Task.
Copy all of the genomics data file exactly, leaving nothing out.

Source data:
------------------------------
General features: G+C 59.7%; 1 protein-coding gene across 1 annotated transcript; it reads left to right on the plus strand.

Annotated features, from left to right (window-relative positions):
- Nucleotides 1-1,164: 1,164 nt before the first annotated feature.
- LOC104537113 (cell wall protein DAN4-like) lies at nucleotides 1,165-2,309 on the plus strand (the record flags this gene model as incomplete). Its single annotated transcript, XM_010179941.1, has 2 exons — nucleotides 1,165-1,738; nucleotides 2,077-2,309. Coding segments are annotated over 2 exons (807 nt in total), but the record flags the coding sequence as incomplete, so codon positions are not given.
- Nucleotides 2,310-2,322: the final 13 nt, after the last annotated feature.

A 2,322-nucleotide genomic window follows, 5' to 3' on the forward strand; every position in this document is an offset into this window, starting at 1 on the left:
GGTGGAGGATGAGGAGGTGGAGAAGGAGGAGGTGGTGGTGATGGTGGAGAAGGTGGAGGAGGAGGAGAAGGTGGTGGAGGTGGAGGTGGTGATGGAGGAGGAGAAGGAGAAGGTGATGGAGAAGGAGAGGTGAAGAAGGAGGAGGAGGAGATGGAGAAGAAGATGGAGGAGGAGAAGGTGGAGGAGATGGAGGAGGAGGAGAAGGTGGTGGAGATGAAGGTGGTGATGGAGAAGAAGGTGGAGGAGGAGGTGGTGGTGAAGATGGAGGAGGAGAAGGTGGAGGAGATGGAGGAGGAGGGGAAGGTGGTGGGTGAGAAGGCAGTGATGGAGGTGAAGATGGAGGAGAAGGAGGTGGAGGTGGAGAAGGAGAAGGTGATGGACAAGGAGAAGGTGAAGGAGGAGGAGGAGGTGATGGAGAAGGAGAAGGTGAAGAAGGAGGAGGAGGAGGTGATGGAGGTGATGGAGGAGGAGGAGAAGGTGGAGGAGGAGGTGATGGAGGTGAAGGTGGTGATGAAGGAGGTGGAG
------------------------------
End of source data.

General features: G+C 59.7%; 1 protein-coding gene across 1 annotated transcript; it reads left to right on the plus strand.

Annotated features, from left to right (window-relative positions):
- Nucleotides 1-1,164: 1,164 nt before the first annotated feature.
- LOC104537113 (cell wall protein DAN4-like) lies at nucleotides 1,165-2,309 on the plus strand (the record flags this gene model as incomplete). Its single annotated transcript, XM_010179941.1, has 2 exons — nucleotides 1,165-1,738; nucleotides 2,077-2,309. Coding segments are annotated over 2 exons (807 nt in total), but the record flags the coding sequence as incomplete, so codon positions are not given.
- Nucleotides 2,310-2,322: the final 13 nt, after the last annotated feature.

A 2,322-nucleotide genomic window follows, 5' to 3' on the forward strand; every position in this document is an offset into this window, starting at 1 on the left:
GGTGGAGGATGAGGAGGTGGAGAAGGAGGAGGTGGTGGTGATGGTGGAGAAGGTGGAGGAGGAGGAGAAGGTGGTGGAGGTGGAGGTGGTGATGGAGGAGGAGAAGGAGAAGGTGATGGAGAAGGAGAGGTGAAGAAGGAGGAGGAGGAGATGGAGAAGAAGATGGAGGAGGAGAAGGTGGAGGAGATGGAGGAGGAGGAGAAGGTGGTGGAGATGAAGGTGGTGATGGAGAAGAAGGTGGAGGAGGAGGTGGTGGTGAAGATGGAGGAGGAGAAGGTGGAGGAGATGGAGGAGGAGGGGAAGGTGGTGGGTGAGAAGGCAGTGATGGAGGTGAAGATGGAGGAGAAGGAGGTGGAGGTGGAGAAGGAGAAGGTGATGGACAAGGAGAAGGTGAAGGAGGAGGAGGAGGTGATGGAGAAGGAGAAGGTGAAGAAGGAGGAGGAGGAGGTGATGGAGGTGATGGAGGAGGAGGAGAAGGTGGAGGAGGAGGTGATGGAGGTGAAGGTGGTGATGAAGGAGGTGGAG